Geertjan's Blog

  • September 4, 2008

META-INF/services vs. layer.xml registration

Geertjan Wielenga
Product Manager
There's been some discussion on the NetBeans Platform mailing list (dev AT openide DOT netbeans DOT org) about the two approaches to registering service providers. Because, there are two approaches that are quite distinct that achieve the same end result. So the question is: which one to use and why? And why are there two approaches to begin with?

To recap, the two approaches are as follows:

  • Create a file in META-INF/services named after the fully qualified name of the interface that you'd like to implement, containing (nothing more than) the fully qualified name of the implementing class. This is the standard JDK 6 ServiceLoader approach. An example, covering both ServiceLoader and Lookup, can be found in John O'Conner's excellent Creating Extensible Applications With the Java Platform.

  • Register the service providers in the layer.xml file and then use Lookups.forPath("path/to/layer/folder") to locate the service provider. Toni Epple's recent concise and thorough How Do NetBeans Extension Points Work? on NetBeans Zone takes this approach.

Note that both John and Toni include compilable sample code with their article. In both cases, they explain the approach very well. Heiko Böck, in "NetBeans Platform 6: Rich-Client-Entwicklung mit Java" discusses service provider registrations too, in section 6.4 of his book, although there the service provider, if registered in the layer.xml must be found in a folder named "Services".

However, during the mailing list discussion, Casper Bang pointed to this helpful exchange in comments on Tim Boudreau's blog:

So, Lookups.forPath() is new. That, together with the other info in Tim's comment, clarifies a lot for me. Also see the related mail thread for some discussion.

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Comments ( 7 )
  • Emilian Bold Thursday, September 4, 2008

    I never liked the usage of layer.xml files for services. For example the Editors/ folder is a mess with various service registrations you never know where do they come from. I guess it's a matter of style but icons / localization could be nicely done with BeanInfos so it's a bit of reinventing the wheel from this perspective.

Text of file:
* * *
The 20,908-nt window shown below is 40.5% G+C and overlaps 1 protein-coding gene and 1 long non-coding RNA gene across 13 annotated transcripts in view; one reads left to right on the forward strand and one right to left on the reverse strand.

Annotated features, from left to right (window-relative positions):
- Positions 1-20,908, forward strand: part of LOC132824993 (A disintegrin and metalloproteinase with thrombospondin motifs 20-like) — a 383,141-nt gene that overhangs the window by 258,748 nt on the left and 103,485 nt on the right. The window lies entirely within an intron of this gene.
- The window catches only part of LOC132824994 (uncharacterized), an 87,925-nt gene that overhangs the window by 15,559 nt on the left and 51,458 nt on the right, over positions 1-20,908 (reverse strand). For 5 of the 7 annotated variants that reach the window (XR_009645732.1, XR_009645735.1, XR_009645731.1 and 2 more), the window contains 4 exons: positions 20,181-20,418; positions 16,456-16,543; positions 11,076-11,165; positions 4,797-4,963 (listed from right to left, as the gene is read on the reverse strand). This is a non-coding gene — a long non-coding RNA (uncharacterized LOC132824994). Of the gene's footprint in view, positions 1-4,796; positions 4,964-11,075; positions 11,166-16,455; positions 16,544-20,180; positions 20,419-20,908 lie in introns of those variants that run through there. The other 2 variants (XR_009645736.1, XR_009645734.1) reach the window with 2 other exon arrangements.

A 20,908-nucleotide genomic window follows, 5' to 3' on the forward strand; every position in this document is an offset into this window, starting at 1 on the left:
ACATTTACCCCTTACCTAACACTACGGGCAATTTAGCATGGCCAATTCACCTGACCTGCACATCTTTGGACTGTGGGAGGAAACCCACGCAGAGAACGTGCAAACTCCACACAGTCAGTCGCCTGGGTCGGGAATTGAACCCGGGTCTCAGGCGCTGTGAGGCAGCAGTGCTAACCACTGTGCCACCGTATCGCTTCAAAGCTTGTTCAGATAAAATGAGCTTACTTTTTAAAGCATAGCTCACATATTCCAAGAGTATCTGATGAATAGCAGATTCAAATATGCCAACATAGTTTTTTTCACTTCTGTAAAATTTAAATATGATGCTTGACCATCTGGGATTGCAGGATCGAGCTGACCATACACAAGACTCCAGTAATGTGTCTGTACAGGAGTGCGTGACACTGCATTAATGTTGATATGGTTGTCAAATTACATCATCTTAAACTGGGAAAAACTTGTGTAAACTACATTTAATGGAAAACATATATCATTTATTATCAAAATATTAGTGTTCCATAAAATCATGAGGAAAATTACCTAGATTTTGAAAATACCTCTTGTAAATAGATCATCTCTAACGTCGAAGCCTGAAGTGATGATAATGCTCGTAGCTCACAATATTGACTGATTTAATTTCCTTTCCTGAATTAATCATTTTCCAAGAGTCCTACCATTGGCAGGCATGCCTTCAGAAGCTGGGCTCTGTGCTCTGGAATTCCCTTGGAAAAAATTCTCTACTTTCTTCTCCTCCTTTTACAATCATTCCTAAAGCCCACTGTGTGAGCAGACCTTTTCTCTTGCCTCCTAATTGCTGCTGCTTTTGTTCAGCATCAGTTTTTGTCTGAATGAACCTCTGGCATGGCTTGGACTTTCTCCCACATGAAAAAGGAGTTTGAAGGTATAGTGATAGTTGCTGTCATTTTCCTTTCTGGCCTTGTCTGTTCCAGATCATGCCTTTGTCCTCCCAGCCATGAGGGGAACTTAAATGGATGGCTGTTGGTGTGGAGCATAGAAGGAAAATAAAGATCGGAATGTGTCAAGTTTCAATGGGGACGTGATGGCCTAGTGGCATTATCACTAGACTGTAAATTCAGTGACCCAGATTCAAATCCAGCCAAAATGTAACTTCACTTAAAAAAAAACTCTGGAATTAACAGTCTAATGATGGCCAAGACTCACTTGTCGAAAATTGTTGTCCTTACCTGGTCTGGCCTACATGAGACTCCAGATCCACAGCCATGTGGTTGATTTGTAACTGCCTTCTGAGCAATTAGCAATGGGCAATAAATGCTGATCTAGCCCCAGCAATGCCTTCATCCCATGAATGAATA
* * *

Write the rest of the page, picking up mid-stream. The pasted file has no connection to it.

I never used Lookups.forPath, but I'd probably pick META-INF/namedservices/ :-)

    As for using the layer as a "writeable filesystem" and registering services at runtime (like GSF does for example) it is a nice trick but it looks to me like more of a bug of the Platform than a feature. Having to create a dummy file after I already know what class to add and where seems non-intuitive. Why not Lookup.forPath(whateve).register(Some.class) ?

    All this filesystem usage make the code look really ugly sometimes and made me wonder multiple times if the whole layer concept isn't overused or badly used sometimes.

  • Casper Bang Thursday, September 4, 2008

    I can't quite put a finger on it, but my intuition and sense of taste prefers the META-INF approach, it just seems more KISS.

    Perhaps it's because I am tired/scared of all the XML or because it's actually pretty deeply rooted in Java in many other places as well, i.e: http://java.sun.com/j2se/1.4.2/docs/api/javax/imageio/spi/ServiceRegistry.html

  • Toni Epple Friday, September 5, 2008

    I don't really prefer one method over the other. I used the layer for this sometimes since it's easy to order the services.

    One benefit of META-INF approach might be that many people are used to it, which is good when providing an extension point.

  • 一卡多号 Wednesday, September 10, 2008


  • Derek Monday, October 20, 2008

    I tend to stick with META-INF/services. The layer.xml seems more convoluted, but they do seem to serve similar function.

    I can still easily order the services in META-INF/services via #position=<number> in whichever service.

  • Pete Friday, December 12, 2008

    How does Lookups.forPath(...) relate to NamedServicesProvider? I had imagined that if I provided an instance of NamedServicesProvider it would be called when Lookups.forPath(...) but not so.

  • MMORPG Friday, August 7, 2009

    Meh the XML standard isn't my cup of tea.

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